How was the food? It was fine. Good Polish cooking. But my wife brought in more as I like yogurt and things. But the food is better than most dinners in the USA.
Is there a language problem at a Polish Hospital?
Do not worry, you will always find someone that speaks English.
I practiced my Polish with the other bored patients but even that lost its excitement after a few hours. Some people speak English, but basic and there is always a doctor who speaks English perfectly as do all the countless medical students walking around in the halls in groups with smiles.
On my wing I was known as ‘the English Patient’. Even though I am really American and Polish.
The meals were traditional Polish cooking, but light. My wife brought homemade chicken soup, which was a big moral boast as were her visits. I told her if I was a dog right now I would be wagging my tales.
Basically the worst thing is the boredom. I mean, besides pacing the halls and surfing the Internet what was I to do. I realized how life is really about your personal connections with people rather than hobbies. I mean I could surf the net, or play computer games all day long and it really is boring.
I felt like George in the Seinfeld episode when he was in the hospital, he said when we gets out he will do the whole Zen thing.
Polish social medicine
Social insurance in Poland is a really nice thing because everything is paid for. However, the reality is I pay for it via the a special medical tax. Also the country runs a deficit as it is often hard to ration health care. This is the big problem. So when I put my libertarian hat on, I say, it is more efficient when the government does not manage it. I believe this. But when I put my social hat on, I say health care can not be rationed based on the size of the car you drive. I think Polish doctors less into money than American doctors and they are entering medicine for different reason. US doctors want to serve, the public also but it does not feel the same 100%. It is a little more ego in the USA.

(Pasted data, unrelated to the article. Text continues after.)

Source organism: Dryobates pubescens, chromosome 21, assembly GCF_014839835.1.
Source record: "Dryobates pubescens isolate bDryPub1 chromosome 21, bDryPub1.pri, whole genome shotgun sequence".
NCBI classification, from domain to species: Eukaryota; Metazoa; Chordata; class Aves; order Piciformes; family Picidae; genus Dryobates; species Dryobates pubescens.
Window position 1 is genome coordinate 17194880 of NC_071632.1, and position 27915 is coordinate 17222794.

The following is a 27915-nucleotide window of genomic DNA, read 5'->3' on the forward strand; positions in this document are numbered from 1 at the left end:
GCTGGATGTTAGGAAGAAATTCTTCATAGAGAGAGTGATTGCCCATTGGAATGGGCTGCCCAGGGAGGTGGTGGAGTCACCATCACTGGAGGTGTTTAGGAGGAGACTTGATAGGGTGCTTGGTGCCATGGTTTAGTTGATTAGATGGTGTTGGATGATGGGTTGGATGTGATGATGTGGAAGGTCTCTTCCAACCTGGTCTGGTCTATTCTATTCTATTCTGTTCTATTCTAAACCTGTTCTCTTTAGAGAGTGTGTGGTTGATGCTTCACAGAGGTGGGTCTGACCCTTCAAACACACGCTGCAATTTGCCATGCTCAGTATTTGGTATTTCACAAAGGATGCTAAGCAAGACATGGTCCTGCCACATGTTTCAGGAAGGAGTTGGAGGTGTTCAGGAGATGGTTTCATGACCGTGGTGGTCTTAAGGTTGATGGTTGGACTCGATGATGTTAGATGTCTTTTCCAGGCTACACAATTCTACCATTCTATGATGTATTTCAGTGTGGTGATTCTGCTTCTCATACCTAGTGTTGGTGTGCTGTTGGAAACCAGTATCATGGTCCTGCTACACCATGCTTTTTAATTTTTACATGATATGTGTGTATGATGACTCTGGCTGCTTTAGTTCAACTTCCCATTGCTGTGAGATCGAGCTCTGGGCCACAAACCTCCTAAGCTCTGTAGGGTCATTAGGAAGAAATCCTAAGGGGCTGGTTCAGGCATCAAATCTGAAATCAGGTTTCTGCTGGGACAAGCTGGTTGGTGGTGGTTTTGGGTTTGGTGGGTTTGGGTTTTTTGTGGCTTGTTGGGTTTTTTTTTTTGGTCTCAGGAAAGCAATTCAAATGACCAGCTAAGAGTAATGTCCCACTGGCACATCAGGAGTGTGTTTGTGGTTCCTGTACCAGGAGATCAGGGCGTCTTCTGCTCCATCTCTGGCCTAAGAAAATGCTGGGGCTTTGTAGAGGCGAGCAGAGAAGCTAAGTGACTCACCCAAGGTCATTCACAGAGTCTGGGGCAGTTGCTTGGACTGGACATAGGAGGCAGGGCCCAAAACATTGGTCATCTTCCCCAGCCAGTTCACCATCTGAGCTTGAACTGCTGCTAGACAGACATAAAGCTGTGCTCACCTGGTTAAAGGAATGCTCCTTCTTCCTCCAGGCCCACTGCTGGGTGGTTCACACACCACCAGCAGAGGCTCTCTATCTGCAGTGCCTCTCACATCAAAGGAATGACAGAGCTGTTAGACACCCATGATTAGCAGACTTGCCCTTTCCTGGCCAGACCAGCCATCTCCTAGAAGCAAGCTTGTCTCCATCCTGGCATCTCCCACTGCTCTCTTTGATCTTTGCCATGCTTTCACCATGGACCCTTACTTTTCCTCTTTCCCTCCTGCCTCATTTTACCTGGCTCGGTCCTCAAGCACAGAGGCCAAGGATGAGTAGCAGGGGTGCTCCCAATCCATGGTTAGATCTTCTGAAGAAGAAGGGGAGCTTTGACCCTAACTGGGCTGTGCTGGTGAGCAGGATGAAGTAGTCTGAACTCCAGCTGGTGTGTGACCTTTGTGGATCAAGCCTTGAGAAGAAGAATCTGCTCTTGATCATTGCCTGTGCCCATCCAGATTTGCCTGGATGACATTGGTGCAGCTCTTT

Now remember, Poland has a two tier system, private and public so you have a choice in most cases. So we have private medical care really cheap and very foofy. But it is only really the hospitals that are 100% public. And in some cases like mine it is the only way you can access the care you need.
Poland had communism so of course it does not have the niceties of an American hospital but in my opinion it has very good doctors. Further, the buildings are very elegant and large. They were build at the turn of the last century. High ceilings, wide corridors and elegant design and gardens I do not see in American standard concrete hospitals.
The equipment in a Polish hospital from what I can see is the same as an American hospital. Everything is high tech. Norway grants has also donated a lot of money to Polish hospitals.
Polish hospital – This is a top medical and research hospital in Krakow, it has an English page like most Polish medical websites.
Conclusion: should you be concerned about your trip to a Polish hospital?
If you need to go to the hospital in Poland do not worry. Remember if you do not want a procedure or test you can refuse. They will want to give you every test under the sun, think critically and talk with the doctors there if you feel for some reason something is wrong or not for you. The bottom line is the doctors are excellent, conditions are fine, even though Polish people like to complain about little things. It is not true, Polish medical care is excellent and at a high level mostly because of the doctors. Meals are on the light side but fine. Bring a lot of books or better yet an e-reader or netbook. Ask me any questions if you have any about getting a procedure done or medical care in Poland.